But when I want to cover the most bases possible with one ski, and it doesn't look like a powder paradise weather pattern during a road trip, I always grab my Nordica Fire Arrow 80s.  Almost as good in 8 inches or less as the Savages, and almost as good on a pure groomer day as the Supersonics.  And they're ugly as sin, which just adds to the fun. 

post #24 of 31
Thread Starter 
Quote:
Originally Posted by HRPufnStf View Post
 

I'm having a hard time moving on from the Crimson's big brother, the Savage, so I suspect the Crimson is great......and probably penalized in terms of attention/press/sales because the name and general idea has been around so long.  It is my Swiss Army Knife Ski for trips where any new snow is in the picture.  I can have fun on it in 8 inches of new first thing in the morning, and still be having fun when everything is kind of beat up at 3 PM, when I'm looking around at scenery as much as I'm skiing.

 

Squawbomber, you're right on the money about a pair of 72 mm cheater skis transforming otherwise potentially boring groomer days. I've got a pair of Blizzard Supersonics, and they are an absolute hoot!

 

But when I want to cover the most bases possible with one ski, and it doesn't look like a powder paradise weather pattern during a road trip, I always grab my Nordica Fire Arrow 80s.  Almost as good in 8 inches or less as the Savages, and almost as good on a pure groomer day as the Supersonics.  And they're ugly as sin, which just adds to the fun. 

ha! i must say, my crimsons are about the ugliest skis ever, just laughable, looks like an Austrian on acid designed them back in the 80s!

post #25 of 31
Quote:
Originally Posted by squawbomber View Post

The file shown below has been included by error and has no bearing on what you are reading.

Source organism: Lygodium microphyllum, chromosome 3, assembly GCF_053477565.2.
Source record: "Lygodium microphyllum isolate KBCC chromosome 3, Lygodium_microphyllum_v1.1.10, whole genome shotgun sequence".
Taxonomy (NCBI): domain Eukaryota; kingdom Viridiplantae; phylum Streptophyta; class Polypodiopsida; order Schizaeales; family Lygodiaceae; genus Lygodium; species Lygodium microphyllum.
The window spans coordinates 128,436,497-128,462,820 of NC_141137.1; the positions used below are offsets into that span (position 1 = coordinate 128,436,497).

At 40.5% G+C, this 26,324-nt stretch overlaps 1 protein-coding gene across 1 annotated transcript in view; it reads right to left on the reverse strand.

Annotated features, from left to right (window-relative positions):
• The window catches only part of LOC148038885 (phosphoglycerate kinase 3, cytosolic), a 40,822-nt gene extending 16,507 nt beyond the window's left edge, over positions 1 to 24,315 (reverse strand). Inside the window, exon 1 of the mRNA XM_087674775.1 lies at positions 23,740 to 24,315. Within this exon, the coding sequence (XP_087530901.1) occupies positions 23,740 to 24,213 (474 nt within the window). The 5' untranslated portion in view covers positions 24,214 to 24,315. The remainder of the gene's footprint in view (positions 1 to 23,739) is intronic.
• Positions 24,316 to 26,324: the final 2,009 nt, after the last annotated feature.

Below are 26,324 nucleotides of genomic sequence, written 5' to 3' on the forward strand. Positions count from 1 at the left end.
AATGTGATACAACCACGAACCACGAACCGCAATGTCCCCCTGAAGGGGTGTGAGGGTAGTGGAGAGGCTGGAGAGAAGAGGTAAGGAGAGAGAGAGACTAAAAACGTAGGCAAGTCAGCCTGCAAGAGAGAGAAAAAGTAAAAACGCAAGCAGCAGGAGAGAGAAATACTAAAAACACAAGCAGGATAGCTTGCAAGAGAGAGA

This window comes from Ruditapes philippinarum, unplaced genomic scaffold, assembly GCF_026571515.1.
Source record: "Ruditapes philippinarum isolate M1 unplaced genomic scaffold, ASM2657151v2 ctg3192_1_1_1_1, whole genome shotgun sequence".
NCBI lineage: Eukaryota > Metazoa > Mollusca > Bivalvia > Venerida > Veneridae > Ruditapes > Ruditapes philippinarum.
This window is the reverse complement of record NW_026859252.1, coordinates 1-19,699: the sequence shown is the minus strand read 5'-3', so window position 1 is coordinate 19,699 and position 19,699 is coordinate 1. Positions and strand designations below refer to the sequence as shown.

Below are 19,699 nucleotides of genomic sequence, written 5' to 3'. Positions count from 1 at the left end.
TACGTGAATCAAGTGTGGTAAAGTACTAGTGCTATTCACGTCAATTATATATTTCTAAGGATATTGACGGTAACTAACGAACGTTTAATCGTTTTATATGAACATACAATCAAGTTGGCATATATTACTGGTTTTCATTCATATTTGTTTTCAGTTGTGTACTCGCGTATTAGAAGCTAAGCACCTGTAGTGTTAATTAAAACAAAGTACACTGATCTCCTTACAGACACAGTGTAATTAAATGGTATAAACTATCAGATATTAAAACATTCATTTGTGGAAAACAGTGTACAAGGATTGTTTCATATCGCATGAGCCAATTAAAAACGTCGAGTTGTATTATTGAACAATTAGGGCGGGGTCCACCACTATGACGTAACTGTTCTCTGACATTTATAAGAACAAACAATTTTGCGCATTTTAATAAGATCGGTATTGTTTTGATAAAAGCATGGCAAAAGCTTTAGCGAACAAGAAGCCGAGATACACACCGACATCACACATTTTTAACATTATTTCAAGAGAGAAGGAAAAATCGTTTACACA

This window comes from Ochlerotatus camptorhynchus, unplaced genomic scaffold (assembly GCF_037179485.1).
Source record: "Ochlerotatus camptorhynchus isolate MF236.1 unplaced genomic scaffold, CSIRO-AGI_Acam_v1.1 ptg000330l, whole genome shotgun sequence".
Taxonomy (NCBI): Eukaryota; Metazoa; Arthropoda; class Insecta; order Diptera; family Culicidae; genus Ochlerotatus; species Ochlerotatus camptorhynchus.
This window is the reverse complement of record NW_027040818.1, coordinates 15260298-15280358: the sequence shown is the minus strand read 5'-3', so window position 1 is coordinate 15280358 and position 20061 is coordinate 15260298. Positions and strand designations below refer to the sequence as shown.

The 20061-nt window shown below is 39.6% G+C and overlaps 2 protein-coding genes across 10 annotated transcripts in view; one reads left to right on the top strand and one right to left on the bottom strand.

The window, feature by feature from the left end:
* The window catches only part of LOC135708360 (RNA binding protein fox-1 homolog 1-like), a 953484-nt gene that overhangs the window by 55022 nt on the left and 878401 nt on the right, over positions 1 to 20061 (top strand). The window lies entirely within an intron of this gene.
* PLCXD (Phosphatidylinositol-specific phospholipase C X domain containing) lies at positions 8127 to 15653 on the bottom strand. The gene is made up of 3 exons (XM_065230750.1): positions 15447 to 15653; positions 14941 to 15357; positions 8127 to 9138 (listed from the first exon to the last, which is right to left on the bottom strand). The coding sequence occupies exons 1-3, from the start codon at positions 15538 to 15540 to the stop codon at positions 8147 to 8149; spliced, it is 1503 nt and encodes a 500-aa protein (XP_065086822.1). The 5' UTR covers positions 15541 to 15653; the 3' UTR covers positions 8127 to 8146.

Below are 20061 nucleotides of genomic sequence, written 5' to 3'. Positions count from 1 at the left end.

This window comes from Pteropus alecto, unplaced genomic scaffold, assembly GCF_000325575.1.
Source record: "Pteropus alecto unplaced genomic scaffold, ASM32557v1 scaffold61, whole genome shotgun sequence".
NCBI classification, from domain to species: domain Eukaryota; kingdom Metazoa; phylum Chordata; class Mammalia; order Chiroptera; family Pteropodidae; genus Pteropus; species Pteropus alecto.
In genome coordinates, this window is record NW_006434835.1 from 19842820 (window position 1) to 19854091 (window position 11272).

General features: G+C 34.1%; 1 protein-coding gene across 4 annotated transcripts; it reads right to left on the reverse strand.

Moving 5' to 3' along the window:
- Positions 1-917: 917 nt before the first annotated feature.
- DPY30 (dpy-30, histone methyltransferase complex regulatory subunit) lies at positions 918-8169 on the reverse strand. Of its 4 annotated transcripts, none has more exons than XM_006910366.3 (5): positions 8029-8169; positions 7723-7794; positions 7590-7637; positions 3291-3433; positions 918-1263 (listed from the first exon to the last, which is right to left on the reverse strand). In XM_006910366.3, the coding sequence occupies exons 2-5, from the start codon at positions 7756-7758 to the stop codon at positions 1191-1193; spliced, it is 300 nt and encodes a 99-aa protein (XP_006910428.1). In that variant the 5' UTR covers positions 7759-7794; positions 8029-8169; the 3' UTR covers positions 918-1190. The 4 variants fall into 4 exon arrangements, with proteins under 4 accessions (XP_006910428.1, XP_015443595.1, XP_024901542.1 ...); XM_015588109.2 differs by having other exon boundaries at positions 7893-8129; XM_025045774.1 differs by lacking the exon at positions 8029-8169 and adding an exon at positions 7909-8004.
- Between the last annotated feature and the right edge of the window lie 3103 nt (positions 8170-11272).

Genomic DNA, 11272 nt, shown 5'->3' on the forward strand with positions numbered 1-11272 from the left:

ha! i must say, my crimsons are about the ugliest skis ever, just laughable, looks like an Austrian on acid designed them back in the 80s!

I think the 2014 crimison looks descent~~
post #26 of 31
What does autonomic mean?
post #27 of 31
Automatics? Not sure what you mean? I am looking at buying this package in march, if I can find a rental shop that will sell them to me , do you know of any in the Salt Lake City area?
post #28 of 31
Thread Starter 
Quote:
Originally Posted by ski otter View Post
 

squawbomber, your preferences were so similar to my own that I would be very interested in what skis if any you demo or choose to replace the Cochises. I wonder about the Automatics, but also the Soul 7/Super 7 as an additional ski for bigger snow days. Will probably demo at least those three this year, if the snow here in CO is good, just to see if wider would add variety or another dimension to powder days (besides my Rituals in 182). 

Hi Otter, 

 

Don't know if you're still watching this thread or not, but I got to try out a bunch of skis and I can tell you my favorites. See my review: the Blizzard Gunsmoke. I tried the Soul 7, R2 108, Ritual, Automatic, Patron, Line SFB. Here's the deal: all of these skis, except the Gunsmoke, SFB and the Ritual, in my opinion, have a "weird" feel on regular snow anyway due to rocker/tip shape designs and so on. Briefly, the more I skied it, the more the Soul 7 bugged me. It "works" great, but feels like a short, carvy ski with a big powder tip attached to it (that's a bit of an exageration and will outrage many people, but you get the idea). ,It also has a tinny (or dinky) feel to it. The Patron was different, but similar in that it didn't feel like the various parts of the ski were in harmony with each other: it has a stiff, carvy mid-section, but the tips flap all over the place and aren't connected with the snow.

 

The Gunsmoke, while rockered and so on, just felt really good: minimal tip flap, whole ski engages in the turn, consistent flex, easy in bumps, I just loved it. At 114mm, I found it handled great everywhere, from nice groomers, to bump fields, quick turns in skied out trees. I was on the 186, and it wasn't too long for me, and I don't ski skis super long.

2nd favorite was the Line SFB. A lighter ski than the Gunsmoke, but, again, a nice easy feel, with consistent rocker and sidecut. Great energetic carver, believe it or not. The main thing that got me on this one was the extreme center mount: I felt the tails getting hung up in bumps and tight places, and looking down, the tip was REALLY short. And it gets bounced around a bit. I don't know how messing with the mount point would help or not, could be worth a try. Great ski, definitely worth trying. Maybe the Opus too. I didn't get to try the Blizzard Peacemaker unfortunately, but it's a fairly stiff ski. Still, should be awesome I would think, similar design to the Gunsmoke.